Quantum Electrodynamics and the Divergence Problems

Quantum electrodynamics was born at the beginning of 1927, when Dirac published a paper in which he extended non-relativistic quantum mechanics to include the interaction between matter and the electromagnetic field. The aim of the paper was to derive the relationship between the probability of spontaneous emission and the probability of induced emission and absorption. To accomplish this task, Dirac studied the interaction between an atom in an excited state and an external electromagnetic field by applying the perturbation theory to isolated systems. This paper laid the foundation for the developments of quantum electrodynamics. The general approach – the perturbation theory – has been maintained as the main line of attack to quantum electrodynamics problems ever since. In addition, Dirac introduced the concept of “second quantization” of a continuous space-time field. Through the quantization of the electromagnetic field, Dirac derived two operators whose outcomes were respectively the creation and annihilation of a photon. The emission and absorption of photons by the interacting atom was then related to the probability of creation or annihilation of photons. One of the main successes of Dirac’s method was that it led to the correct derivation of Einstein’s formula relating the coefficients of spontaneous emission to those of induced emission and absorption.

In 1927-1928 Jordan and other theorists extended Dirac’s method in order to quantise the matter fields or, more precisely, the space-time wave function appearing in the Schrödinger equation. The outcome of this program was the institution of quantum field theory. Elementary particles, such as the electron and the proton, were not interpreted as ahistorical, permanent, objects, but they might be created and annihilated, being the quanta of underlying fields in space and time. This approach was further developed in 1929-30 by Heisenberg and Pauli and, in a few years, led to the Fermi theory of beta decay based on the creation of electrons as well as to the Yukawa meson theory of strong interactions.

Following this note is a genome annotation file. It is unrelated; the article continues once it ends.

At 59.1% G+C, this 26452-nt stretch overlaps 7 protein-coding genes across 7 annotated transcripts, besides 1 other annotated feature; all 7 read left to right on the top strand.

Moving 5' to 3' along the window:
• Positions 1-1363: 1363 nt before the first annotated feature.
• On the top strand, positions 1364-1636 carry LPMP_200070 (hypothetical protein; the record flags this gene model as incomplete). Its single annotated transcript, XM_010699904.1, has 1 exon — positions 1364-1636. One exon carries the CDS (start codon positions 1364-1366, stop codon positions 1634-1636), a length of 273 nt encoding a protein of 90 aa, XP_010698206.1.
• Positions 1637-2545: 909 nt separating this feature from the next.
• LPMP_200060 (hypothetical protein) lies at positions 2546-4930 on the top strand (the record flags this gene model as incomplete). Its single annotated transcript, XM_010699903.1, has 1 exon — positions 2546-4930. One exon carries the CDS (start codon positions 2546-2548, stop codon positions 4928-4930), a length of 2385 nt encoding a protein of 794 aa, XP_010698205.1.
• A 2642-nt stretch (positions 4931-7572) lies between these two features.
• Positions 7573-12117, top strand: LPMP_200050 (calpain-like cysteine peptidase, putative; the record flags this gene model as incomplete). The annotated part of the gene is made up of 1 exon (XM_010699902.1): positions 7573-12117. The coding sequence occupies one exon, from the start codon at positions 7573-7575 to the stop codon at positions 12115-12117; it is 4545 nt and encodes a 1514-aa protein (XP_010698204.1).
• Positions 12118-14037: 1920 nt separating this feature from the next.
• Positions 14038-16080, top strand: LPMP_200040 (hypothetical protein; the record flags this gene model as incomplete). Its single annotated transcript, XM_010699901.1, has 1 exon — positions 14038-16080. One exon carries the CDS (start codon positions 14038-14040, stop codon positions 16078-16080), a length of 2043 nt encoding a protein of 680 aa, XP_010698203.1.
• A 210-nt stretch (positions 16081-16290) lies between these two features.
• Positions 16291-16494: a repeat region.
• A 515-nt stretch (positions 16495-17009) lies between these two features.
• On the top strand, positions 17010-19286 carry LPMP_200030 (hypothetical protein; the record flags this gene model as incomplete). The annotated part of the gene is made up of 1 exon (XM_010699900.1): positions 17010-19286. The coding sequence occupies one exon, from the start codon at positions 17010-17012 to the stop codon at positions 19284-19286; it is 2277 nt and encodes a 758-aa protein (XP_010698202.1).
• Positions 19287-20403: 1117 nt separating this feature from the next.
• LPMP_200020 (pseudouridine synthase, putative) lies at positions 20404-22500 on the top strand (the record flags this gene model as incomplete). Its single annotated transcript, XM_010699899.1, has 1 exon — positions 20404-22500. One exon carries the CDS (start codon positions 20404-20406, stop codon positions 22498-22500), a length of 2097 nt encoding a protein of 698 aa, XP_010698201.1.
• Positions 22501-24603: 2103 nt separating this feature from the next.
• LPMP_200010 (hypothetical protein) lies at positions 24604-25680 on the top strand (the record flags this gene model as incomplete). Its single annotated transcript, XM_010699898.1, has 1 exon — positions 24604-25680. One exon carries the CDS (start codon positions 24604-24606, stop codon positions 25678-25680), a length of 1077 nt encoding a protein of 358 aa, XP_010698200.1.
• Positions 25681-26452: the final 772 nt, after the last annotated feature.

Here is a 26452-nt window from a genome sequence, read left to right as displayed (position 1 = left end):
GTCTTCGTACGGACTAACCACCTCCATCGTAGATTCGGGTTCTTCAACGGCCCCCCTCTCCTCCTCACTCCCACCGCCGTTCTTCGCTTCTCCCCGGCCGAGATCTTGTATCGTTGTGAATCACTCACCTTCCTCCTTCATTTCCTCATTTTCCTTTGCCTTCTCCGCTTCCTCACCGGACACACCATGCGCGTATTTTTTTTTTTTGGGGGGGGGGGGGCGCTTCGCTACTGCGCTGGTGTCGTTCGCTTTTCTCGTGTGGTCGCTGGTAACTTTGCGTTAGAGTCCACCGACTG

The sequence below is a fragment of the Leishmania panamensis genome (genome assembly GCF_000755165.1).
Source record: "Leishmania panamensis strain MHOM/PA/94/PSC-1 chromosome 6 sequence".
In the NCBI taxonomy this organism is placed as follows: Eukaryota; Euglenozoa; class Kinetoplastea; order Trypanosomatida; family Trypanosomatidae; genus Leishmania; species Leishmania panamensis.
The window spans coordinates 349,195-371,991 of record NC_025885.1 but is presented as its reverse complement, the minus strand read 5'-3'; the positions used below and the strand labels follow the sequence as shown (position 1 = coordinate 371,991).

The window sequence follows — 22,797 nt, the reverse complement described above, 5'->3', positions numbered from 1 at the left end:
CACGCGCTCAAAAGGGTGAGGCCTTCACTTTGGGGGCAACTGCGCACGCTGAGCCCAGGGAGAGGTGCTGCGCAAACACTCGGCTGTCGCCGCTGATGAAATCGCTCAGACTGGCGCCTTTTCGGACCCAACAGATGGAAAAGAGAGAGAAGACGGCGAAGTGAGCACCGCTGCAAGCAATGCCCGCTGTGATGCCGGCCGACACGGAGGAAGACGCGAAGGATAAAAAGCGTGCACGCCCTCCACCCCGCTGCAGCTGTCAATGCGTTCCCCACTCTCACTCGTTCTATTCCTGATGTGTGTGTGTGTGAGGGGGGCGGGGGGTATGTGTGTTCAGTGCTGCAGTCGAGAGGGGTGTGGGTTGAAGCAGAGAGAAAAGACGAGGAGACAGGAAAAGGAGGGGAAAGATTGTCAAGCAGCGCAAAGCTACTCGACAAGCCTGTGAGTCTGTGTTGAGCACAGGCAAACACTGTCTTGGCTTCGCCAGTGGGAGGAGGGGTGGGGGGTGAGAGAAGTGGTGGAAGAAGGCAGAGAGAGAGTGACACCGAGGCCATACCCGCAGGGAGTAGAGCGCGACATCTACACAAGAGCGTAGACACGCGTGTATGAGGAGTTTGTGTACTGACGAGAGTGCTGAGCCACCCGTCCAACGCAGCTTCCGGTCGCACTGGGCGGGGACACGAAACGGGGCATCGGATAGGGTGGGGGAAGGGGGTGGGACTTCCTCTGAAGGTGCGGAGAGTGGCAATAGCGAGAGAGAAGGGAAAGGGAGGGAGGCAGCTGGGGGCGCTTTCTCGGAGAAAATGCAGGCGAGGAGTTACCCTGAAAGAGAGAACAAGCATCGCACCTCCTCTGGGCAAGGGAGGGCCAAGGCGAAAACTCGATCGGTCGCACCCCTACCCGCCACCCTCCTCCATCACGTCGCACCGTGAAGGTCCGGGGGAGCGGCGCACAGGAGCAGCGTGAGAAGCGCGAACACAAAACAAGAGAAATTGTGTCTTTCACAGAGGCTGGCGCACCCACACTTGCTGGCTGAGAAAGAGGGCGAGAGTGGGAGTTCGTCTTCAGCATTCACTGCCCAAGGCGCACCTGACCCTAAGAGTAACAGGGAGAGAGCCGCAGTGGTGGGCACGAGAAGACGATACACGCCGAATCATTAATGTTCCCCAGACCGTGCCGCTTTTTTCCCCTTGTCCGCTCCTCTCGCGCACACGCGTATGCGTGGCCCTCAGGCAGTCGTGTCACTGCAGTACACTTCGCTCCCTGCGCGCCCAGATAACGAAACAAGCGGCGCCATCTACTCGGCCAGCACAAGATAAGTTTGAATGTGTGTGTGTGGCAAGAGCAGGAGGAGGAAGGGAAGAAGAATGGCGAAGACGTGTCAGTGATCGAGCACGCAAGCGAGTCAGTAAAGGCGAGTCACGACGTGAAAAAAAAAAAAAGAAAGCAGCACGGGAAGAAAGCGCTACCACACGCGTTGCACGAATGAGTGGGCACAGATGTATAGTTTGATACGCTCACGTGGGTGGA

In the meantime, the formulation of relativistic quantum mechanics was pushing many theorists to develop a complementary research program for the description of quantum electrodynamics phenomena. In the first months of 1928, Dirac published his formula for describing spin ½ particles in a relativistic fashion. Dirac’s formula was received with much scepticism. While being able to describe the spin of electrons in a consistent way, Dirac’s formula predicted states with negative energy that could not be ignored. If such states existed, nothing prevented the electron to jump to these energy states. To escape this difficulty, in 1931 Dirac proposed that the vacuum was constituted by negative energy states completely filled by electrons. In virtue of Pauli exclusion principle, one electron with positive energy could not jump in a status with negative energy. The inverse process, however, was not ruled out if enough energy was available. Dirac predicted that when an electron in the negative energy state jumped in a state with positive energy it left a hole in the see of electrons constituting the vacuum. This hole corresponded to a particle with positive charge and could in principle be detected. The “hole” theory of Dirac received a strong confirmation in the period 1932-1933 when Carl Anderson, almost accidentally, observed a particle that seemed to behave like an electron with positive charge.

Anderson did not relate his purely empirical discovery to the theory of Dirac, but others did. Few months later, Blackett and Occhialini corroborated the discovery of the new particle and expressly linked the detected particle to Dirac’s hole theory. In a few months, this discovery and other precise predictions based on Dirac’s theory convinced many physicists of the validity of the Dirac equation. The Nobel Prize awarded to Anderson in 1936 “for his discovery of the positron” sealed this changing perspective of the physics community.